And now…. the rest of the story… (with apologies to Paul Harvey)
Chauncey Freeman was a kid from Texas; Freeport to be exact. It was a small town back in the early 1940’s, but with promise of good new jobs and growth. Freeport-McMoRan, a sulphur mining company was an area industrial leader and had been so for 30 years. Dow had recently opened a magnesium extraction plant across the Brazos River. Coming of age as a tall and rangy looking teenager during the early part of World War II, Chauncey, like millions of others was anxious to do his part, so at the tender age of 20, he left his job managing the Freeport Theater and enlisted in the U S Army Air Corps in March of 1943.
After boot camp, Chauncey was selected for training to become a flight engineer on a B-24 Liberator bomber, a job that required him to not only become a qualified mechanic but to manage dozens of fuel valves, flight gauges, cross-feeds, and other mechanical aspects of the plane, completing a long menu of complex pre-flight and in-flight tasks. His duties would also include serving as the top turret gunner, and so this very young man readily took on greater responsibility than he could have ever imagined growing up in the hardscrabble depression that gripped the nation.
After completing his training and coming together as a team with the rest of his B-24 crew, Chauncey Freeman left for England to begin flying missions for the 392nd Bomb Group out of tiny Wendling Air Base, one of dozens of such bases carved out of the rolling farmland of East Anglia. His first mission was on June 2nd, 1944, to bomb a tactical gun emplacement at Berck Sur Mer in advance of the D-Day invasion. All went well, and the plane called Short Snorter and its crew returned safely to Wendling along with every other plane of the 392nd.
Now, I told you that story so I could tell you this one.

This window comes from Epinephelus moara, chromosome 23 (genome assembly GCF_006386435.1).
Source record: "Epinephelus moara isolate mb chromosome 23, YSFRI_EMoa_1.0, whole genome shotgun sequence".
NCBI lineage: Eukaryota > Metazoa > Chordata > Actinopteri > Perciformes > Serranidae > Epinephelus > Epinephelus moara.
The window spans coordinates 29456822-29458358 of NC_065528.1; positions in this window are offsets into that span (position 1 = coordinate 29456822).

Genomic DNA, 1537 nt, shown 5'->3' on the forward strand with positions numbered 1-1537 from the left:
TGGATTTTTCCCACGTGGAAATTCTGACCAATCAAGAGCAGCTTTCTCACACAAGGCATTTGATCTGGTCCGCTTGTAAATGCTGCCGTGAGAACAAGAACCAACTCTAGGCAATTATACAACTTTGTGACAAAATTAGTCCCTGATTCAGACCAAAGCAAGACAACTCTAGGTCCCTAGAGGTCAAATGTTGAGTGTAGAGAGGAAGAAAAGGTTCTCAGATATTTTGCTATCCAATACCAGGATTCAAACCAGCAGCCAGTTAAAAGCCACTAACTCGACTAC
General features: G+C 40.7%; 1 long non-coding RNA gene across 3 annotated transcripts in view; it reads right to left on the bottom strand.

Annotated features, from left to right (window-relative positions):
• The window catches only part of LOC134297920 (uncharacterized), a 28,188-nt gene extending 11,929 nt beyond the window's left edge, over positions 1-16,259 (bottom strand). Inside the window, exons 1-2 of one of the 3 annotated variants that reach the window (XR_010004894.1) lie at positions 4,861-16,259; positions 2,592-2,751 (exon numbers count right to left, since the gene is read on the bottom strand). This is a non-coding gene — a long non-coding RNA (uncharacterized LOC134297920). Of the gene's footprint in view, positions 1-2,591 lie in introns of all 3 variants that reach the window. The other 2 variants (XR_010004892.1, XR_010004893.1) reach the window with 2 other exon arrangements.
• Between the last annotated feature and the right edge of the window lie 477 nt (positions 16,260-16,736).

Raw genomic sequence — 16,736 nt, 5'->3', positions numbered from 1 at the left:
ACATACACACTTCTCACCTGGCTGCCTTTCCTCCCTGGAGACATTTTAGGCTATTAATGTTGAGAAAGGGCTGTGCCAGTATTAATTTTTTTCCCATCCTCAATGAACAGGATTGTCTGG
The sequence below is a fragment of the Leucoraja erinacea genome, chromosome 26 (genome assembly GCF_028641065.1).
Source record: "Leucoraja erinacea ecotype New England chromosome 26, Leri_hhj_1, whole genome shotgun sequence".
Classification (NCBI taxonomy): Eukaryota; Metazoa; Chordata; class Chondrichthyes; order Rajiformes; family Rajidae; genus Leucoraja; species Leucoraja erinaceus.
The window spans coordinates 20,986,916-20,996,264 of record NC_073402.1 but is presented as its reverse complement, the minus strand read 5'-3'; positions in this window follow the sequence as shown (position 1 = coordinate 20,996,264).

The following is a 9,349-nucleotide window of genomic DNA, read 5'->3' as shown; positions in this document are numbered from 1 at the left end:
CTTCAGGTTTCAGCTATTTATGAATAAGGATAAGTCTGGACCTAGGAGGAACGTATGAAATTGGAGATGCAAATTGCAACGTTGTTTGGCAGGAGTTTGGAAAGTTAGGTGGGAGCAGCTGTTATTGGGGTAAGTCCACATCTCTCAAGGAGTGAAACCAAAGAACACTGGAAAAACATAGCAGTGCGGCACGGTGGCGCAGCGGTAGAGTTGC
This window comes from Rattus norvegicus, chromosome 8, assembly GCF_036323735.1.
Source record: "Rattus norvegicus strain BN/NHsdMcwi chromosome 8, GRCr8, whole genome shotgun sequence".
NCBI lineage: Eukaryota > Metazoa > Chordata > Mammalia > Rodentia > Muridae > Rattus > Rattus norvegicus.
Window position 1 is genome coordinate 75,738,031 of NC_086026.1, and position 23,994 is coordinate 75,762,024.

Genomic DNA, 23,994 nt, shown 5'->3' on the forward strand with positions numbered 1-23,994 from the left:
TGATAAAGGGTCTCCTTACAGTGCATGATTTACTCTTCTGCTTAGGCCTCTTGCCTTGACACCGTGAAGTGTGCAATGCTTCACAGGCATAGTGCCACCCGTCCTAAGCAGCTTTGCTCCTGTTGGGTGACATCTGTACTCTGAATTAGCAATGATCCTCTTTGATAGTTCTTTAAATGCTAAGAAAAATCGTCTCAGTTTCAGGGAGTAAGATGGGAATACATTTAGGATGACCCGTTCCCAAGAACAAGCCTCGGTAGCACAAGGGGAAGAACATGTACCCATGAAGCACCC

A young man named Robert W. Baker was another kid from Texas, having grown up not far from Freeport in the town of Baytown, perhaps 60 miles from Freeport as the crow flies. Robert was a couple of years older than Chauncey and as a college student, was selected for the officer corps in the Army Air Corps where he completed his specialty training and flew missions over Germany.
After the war, Robert Baker obtained his law degree from the University of Texas and went on to serve three terms as a Texas State Representative and later as a Texas Senator from 1959 to 1963, where he was known for his passion and courage in enacting meaningful legislation in the face of stiff opposition.
Bob Baker presented a pleasant appearance that masked fierce determination; a determination that could be readily seen if one looked into his eyes. Like a young bulldog pulling on a towel, he would not let go of an issue until victory was won.
One of his many legislative successes, and probably his toughest one was the nearly herculean effort in 1961 to add the University of Houston to the system of state supported colleges, opening the door for generations of Texas young men and women to achieve a college education at a time when most of his colleagues were vehemently opposed to such a measure.
As a staunch democrat, his other legislation included bills that led to the opening of medical examiner offices in many Texas cities, made shoplifting a crime, provided for meaningful water pollution controls, and established the Psychiatric Research Institute in the Texas Medical Center. Bob Baker led the fight for the open beaches law in Texas, and lobbied hard for the creation of a national seashore area on Padre Island. In fact, one of the few times he did not win a cause for which he was fighting was his run for governor in 1962.
His raw determination and passion was admired by his fellow representatives and born from his South Texas upbringing and his steadfast service in the war. Robert W. Baker was by every measure, a man who got things done.